Leonard Cohen Old Ideas Tour, Leeds First Direct Arena, September 2013, My Review

All around the world there’s versions of me. No I don’t mean Hannah lookalikes, eating burgers in Springsteen t-shirts. What I mean is there’s people who love a particular person’s music like I do with Bruce Springsteen
One of these people is my dear friend Jessie, and her artist of choice? It’s Leonard Cohen.

Roll down the windows, and let the wind blow back your hair

Like me, Jessie was introduced to Leonard Cohen’s music by her parents, the same way my dad got me listening to Bruce. Jessie and I met when we were 11 and over the years we’ve spent a lot of fun times together. We’ve hiked the Inca Trail in Peru, rafted down grade five rapids in Australia and hurled ourselves out of small tin planes (although we aren’t as sporty as this would lead you to believe, trust me). As well as all of these athletic antics, we’ve sung along to Les Miserables at the top of our lungs, bonded over the joys of custard and pretended to be 18 when we’ve in fact been….13. 
Out of all these happy memories though, one of the most poignant was the first time I saw Leonard Cohen live with Jessie. That was Glastonbury Festival 2008.

With a few bands we were all keen to see, the most important of the whole weekend was Leonard Cohen, Canadian songwriter and poet. At the age of 78, the majority of his fans aren’t the kind to fight you for the barrier, so at Glastonbury that year, we walked right to the front and watched one of the most humble, beautiful performers of all time. Jessie was in a world of her own, and I knew how happy she felt watching him on the stage.

With such a powerful introduction, it was impossible to not start loving his music myself. Since then, we’ve seen Leonard Cohen at Benicassim Festival in Spain, before I’ve gone on to see him in St Mark’s Square in Venice and more recently in Lucca, Italy, a few days before Bruce Springsteen and the E Street Band in Rome.

When I saw that Leonard Cohen was playing at the new venue in Leeds, I didn’t have much choice but to go. The last time I’d been here was just weeks earlier, seeing one of the most intense and incredible Bruce Springsteen concerts to date. Back then I talked about the acoustics of the building, the intimate feel and that Bruce himself told us how it was a great place to play. I knew Leonard’s deep hypnotising voice would sound just as good.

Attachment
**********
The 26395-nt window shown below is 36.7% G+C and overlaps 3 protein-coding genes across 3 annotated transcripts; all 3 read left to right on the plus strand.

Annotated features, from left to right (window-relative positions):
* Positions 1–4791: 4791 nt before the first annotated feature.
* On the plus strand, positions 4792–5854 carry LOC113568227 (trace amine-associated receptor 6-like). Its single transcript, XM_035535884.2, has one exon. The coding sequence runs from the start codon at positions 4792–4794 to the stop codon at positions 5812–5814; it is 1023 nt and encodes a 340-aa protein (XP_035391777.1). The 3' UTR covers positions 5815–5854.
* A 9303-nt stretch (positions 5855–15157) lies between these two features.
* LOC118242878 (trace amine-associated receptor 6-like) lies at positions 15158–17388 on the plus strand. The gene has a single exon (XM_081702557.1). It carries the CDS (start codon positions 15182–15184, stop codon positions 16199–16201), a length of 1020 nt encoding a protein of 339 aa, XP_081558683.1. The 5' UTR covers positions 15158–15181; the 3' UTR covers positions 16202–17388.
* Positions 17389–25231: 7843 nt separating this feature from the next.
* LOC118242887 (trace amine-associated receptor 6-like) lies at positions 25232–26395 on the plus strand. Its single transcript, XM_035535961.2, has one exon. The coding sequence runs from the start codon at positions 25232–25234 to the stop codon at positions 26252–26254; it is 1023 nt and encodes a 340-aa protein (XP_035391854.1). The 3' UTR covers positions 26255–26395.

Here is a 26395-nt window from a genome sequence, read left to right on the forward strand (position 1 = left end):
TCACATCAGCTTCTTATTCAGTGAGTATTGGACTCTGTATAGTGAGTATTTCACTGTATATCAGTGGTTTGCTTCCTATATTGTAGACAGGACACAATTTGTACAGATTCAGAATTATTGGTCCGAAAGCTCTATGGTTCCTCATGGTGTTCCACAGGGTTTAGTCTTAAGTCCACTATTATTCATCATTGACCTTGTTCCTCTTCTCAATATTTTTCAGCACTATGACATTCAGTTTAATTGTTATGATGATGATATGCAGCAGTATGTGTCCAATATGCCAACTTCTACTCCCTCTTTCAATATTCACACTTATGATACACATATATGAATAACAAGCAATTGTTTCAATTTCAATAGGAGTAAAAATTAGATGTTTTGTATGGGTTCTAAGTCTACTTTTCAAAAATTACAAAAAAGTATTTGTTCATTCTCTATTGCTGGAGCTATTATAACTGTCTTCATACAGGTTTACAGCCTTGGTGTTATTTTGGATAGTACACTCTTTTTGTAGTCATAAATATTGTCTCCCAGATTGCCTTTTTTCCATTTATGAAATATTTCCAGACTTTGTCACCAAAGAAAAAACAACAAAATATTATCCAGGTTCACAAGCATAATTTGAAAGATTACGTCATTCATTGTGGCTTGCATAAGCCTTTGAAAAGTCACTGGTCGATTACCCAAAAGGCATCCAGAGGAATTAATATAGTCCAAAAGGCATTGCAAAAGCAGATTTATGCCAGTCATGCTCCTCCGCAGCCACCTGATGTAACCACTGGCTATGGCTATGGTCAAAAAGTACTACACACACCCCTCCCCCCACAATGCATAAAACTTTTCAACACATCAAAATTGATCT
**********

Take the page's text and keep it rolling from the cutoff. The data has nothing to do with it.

At 7.30pm, the Webb sisters, Cohen’s female angelic ‘backing singers’ had us transfixed at the first “la la” of the opener ‘Dance Me To The End of Love’ which made Cohen, a man in his 70s, beam with a smile of a small boy as he joyfully danced along. From that first song the hours passed in a haze of intoxicatingly beautiful singing. Despite his age and demanding length of his tours, Leonard performs with a respectful commitment to his audience, and he swept us along with every word. ‘The Future’, ‘Bird On A Wire’ and ‘Everybody Knows’, to the song I remember most vividly from the first time I saw Leonard Cohen, ‘Who By Fire’ – eerily brilliant with a mesmerising several minute Spanish guitar intro from Javier Mas.
When I see Leonard Cohen it’s impossible to not be captivated by every single song, whatever the setting. The way he performs, sings and recites has me hooked. As the first notes of each song started I exclaimed to my neighbours “I just love this one. I love it”. ‘Gypsy Wife’, on to a twangy ‘Darkness’ and the faultless ‘Amen’, which was one of the highlights (if I was forced to choose) for me on the night.